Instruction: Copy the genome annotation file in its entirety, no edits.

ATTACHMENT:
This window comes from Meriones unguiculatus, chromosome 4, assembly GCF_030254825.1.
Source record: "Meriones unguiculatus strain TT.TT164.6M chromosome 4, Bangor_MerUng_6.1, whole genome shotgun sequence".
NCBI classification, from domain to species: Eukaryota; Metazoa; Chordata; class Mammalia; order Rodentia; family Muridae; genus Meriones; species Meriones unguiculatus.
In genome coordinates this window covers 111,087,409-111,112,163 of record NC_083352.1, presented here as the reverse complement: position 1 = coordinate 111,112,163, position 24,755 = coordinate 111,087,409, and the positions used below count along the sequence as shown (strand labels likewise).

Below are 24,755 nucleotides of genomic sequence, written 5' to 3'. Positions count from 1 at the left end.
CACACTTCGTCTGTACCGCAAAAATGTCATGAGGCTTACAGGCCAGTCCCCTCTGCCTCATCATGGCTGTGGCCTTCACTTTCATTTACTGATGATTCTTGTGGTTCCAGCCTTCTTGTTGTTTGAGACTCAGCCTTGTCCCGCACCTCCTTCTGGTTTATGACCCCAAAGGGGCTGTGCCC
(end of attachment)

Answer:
This window comes from Meriones unguiculatus, chromosome 4, assembly GCF_030254825.1.
Source record: "Meriones unguiculatus strain TT.TT164.6M chromosome 4, Bangor_MerUng_6.1, whole genome shotgun sequence".
NCBI classification, from domain to species: Eukaryota; Metazoa; Chordata; class Mammalia; order Rodentia; family Muridae; genus Meriones; species Meriones unguiculatus.
In genome coordinates this window covers 111,087,409-111,112,163 of record NC_083352.1, presented here as the reverse complement: position 1 = coordinate 111,112,163, position 24,755 = coordinate 111,087,409, and the positions used below count along the sequence as shown (strand labels likewise).

Below are 24,755 nucleotides of genomic sequence, written 5' to 3'. Positions count from 1 at the left end.
CACACTTCGTCTGTACCGCAAAAATGTCATGAGGCTTACAGGCCAGTCCCCTCTGCCTCATCATGGCTGTGGCCTTCACTTTCATTTACTGATGATTCTTGTGGTTCCAGCCTTCTTGTTGTTTGAGACTCAGCCTTGTCCCGCACCTCCTTCTGGTTTATGACCCCAAAGGGGCTGTGCCC